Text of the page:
Over the past few months several cyburbians complain that some of us are just too pessimistic about the planning profession and that we are spooking current students or prospective students. I usually try to stay on the optimistic side, more so than others (who shall remain nameless). But I am not going to deny what these planners are saying. It is very very bleak out there, and it has been very bleak for quite sometime.
On one hand we complain that there are way too many planners looking for too few jobs, and that has been a trend long before this current mess set in. On the other hand, we encourage more and more students and entry-level planners to just wait around hope for the best. We tell them that any experience is better than nothing at all, even if it means working a 40 hour unpaid internship, traversing over 2-3 counties for a dead end municipal job, and living cheaply.
It is one thing to pay one's dues,but to me that means HAVING a PAYING job, even if it doesn't pay great, to get my foot in the door. Well, students and entry-level planners don't even have much of that anymore. Mid-level planners like me are competing for managerial positions against more senior planners, all the way up the food chain. I am grateful I was able to land so many internships, which today would be near impossible. But if I came out of school even in 2007, 2008 I don't think I would have the patience to brave it out.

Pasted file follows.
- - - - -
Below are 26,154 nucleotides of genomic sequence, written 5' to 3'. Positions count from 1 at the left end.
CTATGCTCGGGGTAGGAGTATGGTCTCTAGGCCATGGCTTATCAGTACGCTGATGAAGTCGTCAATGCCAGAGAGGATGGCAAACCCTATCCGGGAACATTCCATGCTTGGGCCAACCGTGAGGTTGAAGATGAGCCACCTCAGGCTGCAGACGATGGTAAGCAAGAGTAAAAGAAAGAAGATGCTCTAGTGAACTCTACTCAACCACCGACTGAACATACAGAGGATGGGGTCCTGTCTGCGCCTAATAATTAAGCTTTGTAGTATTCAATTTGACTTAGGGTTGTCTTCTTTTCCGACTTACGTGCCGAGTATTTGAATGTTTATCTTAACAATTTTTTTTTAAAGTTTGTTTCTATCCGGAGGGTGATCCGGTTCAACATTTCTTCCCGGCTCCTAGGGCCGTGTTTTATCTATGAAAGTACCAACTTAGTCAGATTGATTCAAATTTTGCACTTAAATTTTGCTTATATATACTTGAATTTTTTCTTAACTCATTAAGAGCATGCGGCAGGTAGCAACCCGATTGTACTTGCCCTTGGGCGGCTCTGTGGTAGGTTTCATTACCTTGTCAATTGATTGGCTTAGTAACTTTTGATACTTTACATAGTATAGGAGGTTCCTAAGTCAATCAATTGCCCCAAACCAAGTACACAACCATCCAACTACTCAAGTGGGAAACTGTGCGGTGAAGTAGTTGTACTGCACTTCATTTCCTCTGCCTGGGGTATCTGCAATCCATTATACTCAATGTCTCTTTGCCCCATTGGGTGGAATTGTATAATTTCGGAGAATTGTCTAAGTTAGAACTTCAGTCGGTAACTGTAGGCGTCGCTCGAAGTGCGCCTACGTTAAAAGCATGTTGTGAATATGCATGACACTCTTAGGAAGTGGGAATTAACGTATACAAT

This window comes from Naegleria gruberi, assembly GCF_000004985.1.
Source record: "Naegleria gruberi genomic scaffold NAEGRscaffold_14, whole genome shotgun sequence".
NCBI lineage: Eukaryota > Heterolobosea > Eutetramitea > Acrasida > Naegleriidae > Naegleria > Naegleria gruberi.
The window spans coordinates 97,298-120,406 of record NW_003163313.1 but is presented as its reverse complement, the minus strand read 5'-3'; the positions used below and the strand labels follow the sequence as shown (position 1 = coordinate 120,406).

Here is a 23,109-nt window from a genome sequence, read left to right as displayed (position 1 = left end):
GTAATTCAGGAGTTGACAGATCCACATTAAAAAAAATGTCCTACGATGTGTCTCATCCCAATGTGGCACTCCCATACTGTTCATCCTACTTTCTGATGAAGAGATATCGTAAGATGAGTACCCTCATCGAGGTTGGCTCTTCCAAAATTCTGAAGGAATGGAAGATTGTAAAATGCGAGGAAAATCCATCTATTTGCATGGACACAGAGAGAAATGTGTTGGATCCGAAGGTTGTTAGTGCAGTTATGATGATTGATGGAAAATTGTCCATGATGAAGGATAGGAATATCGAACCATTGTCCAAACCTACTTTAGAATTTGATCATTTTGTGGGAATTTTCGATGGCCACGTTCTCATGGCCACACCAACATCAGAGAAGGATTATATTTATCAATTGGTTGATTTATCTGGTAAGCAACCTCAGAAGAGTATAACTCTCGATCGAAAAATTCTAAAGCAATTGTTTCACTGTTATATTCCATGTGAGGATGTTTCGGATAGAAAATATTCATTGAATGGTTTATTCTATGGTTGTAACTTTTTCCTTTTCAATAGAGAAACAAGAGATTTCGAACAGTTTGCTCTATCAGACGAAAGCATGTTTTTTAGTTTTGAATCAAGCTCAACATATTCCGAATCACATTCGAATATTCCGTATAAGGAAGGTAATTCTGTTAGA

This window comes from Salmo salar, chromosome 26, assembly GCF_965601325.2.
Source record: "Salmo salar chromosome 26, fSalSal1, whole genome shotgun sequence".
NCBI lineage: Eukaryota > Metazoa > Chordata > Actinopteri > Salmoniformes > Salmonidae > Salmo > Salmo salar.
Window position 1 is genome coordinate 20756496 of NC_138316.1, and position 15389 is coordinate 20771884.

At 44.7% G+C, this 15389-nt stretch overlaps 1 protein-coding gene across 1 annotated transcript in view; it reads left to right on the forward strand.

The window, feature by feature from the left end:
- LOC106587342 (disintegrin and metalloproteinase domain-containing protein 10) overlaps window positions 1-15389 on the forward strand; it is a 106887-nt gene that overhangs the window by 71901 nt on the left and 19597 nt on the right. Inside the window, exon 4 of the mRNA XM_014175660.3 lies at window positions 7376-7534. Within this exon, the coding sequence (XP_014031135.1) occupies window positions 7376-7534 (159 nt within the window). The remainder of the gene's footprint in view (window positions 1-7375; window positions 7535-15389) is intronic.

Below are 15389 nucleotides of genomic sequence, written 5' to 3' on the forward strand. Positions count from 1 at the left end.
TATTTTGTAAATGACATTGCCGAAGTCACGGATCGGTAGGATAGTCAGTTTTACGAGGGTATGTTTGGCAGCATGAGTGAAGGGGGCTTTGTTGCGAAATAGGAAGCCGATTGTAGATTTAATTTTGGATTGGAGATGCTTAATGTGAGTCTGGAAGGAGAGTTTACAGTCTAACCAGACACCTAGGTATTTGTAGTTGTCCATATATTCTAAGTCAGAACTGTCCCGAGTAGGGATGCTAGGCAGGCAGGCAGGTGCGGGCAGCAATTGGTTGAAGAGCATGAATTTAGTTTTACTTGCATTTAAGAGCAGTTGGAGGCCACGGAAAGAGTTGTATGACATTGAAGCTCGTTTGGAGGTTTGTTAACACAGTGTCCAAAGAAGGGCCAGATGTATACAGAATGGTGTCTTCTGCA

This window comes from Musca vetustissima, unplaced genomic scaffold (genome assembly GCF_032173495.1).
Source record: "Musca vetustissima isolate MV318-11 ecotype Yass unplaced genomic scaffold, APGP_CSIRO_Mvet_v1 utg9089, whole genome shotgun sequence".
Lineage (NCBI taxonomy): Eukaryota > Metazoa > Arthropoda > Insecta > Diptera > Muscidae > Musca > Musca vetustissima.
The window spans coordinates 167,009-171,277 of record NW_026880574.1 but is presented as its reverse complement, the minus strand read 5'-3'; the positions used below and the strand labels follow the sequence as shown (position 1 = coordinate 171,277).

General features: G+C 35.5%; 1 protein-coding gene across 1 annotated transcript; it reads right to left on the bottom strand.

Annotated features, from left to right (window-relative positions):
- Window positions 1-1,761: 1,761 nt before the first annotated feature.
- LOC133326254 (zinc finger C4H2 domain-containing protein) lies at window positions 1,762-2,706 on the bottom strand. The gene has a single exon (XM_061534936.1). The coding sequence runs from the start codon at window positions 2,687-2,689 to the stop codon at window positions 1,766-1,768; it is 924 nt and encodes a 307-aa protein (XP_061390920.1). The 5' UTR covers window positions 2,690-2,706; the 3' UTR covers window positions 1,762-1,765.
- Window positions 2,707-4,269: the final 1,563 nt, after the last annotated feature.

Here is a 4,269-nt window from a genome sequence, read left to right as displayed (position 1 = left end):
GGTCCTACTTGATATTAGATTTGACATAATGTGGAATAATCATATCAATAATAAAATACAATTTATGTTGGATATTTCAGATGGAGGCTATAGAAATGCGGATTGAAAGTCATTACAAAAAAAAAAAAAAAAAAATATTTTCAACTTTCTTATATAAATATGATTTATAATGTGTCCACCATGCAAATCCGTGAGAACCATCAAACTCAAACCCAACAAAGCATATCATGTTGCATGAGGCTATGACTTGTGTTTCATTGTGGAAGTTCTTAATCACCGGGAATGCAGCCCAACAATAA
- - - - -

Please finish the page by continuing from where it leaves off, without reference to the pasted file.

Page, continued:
Planning is dead. It has been dead for years, and will continue to shrivel up for some years to come. We are heavily, if not entirely dependent, on some form of government assistance. The exception might be for developers, but no one is building at a scale or rate large enough to keep some of us gainfully employed. Congress can't even agree to make which cuts in the federal budget. Has planning EVER been at the top of our priorities? Never.
Bottom line, if some of us offer a bleak picture of the planning profession, even if it means directing people to other professions, I think we need to respect that (and possibly encourage it). We are trying to increase awareness and respect for our profession, although it is seriously damaged, in ways paralleling our uncontrolled growth over this past decade. We don't HAVE to be bigger and better. I think it is our responsibility to offer a realistic picture of our current profession, even if it grows bleaker by the day.